When I am attempting to test understanding of carrying out a simulation test about a single proportion, I like to use the following problem, or some variation of it. I’m fond of animals and studies that show that animals are clever, so this study and ones like it, appeals to me.
A chimpanzee named Sarah was the subject in a study of whether chimpanzees can solve problems. Sarah was shown 30-second videos of a human actor struggling with one of several problems (for example, not able to reach bananas hanging from the ceiling). Then Sarah was shown two photographs, one that depicted a solution to the problem (like stepping onto a box) and one that did not match that scenario. Researchers watched Sarah select one of the photos, and they kept track of whether Sarah chose the correct photo depicting a solution to the problem. Sarah chose the correct photo in 7 of 8 scenarios that she was presented. In order to judge whether Sarah understands how to solve problems we will define π to be the probability Sarah will pick the photo of the correct solution.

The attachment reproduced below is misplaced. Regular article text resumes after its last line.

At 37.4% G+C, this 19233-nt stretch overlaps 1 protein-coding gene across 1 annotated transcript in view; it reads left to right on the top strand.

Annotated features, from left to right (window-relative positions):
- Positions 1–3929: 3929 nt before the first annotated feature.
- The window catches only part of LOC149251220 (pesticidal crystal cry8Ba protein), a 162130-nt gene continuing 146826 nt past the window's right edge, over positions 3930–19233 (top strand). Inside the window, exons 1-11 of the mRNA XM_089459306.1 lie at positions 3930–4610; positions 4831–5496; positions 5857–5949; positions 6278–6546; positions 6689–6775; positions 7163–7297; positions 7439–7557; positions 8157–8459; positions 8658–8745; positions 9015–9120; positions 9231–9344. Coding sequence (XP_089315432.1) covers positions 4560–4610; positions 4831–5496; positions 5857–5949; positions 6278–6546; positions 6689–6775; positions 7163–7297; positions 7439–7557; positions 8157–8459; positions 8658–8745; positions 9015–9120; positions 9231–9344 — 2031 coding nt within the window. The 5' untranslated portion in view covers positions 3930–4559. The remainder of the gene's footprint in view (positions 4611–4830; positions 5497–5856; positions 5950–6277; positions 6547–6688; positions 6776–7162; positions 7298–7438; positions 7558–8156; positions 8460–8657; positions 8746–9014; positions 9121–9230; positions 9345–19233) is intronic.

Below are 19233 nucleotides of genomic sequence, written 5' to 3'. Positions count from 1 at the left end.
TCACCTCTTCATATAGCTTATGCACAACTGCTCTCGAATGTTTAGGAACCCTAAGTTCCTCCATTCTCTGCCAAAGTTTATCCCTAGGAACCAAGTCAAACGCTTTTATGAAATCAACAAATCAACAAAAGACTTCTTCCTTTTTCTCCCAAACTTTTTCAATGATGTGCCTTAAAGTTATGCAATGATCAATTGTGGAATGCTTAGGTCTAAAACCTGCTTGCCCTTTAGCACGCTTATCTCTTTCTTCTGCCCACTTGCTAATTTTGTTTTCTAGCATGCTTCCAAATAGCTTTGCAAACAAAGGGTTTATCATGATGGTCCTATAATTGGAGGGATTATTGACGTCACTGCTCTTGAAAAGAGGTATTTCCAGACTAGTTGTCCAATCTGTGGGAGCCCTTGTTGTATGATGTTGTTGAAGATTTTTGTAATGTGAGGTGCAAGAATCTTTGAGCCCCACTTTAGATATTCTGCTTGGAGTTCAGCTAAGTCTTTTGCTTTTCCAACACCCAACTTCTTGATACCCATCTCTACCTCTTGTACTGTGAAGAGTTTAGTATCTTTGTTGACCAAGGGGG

I don’t let them get away with just claiming that the p-value is some particular number – they have to explain how they know it is that number.